In the second chapter of our series introducing native snake species, we are discussing the grass snake (Natrix natrix), which is probably the best-known native snake species in Hungary...
The grass snake is native in most European countries from Scandinavia to Italy (with absence in Ireland), but they can also be found in the Middle East and Northwest Africa.
The color of grass snakes varies from light grey, through light brown to completely dark. They have two yellow spots behind the neck, which is a characteristic of this species. There exist melanistic specimens in some populations that have almost jet-black overall. Several subspecies have been described and some of them can occur even in the very same population, suggesting there may exist transitional forms, as well.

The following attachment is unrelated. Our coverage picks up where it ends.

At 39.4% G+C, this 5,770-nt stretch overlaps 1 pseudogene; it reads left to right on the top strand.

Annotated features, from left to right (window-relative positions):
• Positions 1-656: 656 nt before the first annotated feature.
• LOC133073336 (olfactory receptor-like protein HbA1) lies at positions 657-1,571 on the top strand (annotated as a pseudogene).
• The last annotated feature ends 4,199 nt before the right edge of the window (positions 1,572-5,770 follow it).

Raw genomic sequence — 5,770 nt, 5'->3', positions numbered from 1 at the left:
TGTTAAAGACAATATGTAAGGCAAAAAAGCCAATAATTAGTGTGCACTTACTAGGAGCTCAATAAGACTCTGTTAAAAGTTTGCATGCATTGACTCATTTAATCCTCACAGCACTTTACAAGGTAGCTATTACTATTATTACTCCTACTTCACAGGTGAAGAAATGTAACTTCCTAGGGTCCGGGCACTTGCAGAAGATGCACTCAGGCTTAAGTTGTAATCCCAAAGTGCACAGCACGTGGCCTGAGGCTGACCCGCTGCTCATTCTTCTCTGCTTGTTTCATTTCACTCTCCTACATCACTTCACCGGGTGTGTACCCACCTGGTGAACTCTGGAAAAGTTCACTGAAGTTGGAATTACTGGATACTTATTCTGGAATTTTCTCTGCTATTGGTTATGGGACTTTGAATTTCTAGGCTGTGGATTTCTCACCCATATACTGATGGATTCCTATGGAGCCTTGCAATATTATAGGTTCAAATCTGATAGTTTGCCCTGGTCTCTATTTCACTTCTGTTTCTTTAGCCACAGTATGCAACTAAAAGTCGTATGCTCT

They feature a strong sexual dimorphism: females are heavier and can reach up to 1,5 meters, while males are slimmer and can barely grow to 1,1 meters.
In contrast with dice snake, Natrix tesselata, grass snakes are not closely realted to freshwater habitat. They feed on amphibians, mostly frogs and toads, however they often prey fishes that they will swallow live without using constriction.
When being threatened, grass snake can also release smelly secretion from cloaca or play dead (thanatosis). Sometimes they are hissing and striking with mouth closed toward the offender. Actual bites are exceptionally rare.
They endure the winter months underground. After waking up from hibernation, first copulations take place, then female will lay 8-35 eggs in compost heaps or other prefered locations with relatively high temperature and humidity. After 10 weeks of incubation, freshly hatched grass snakes are barely 18 cm long.
As all reptile and amphibian species, grass snakes are also protected.
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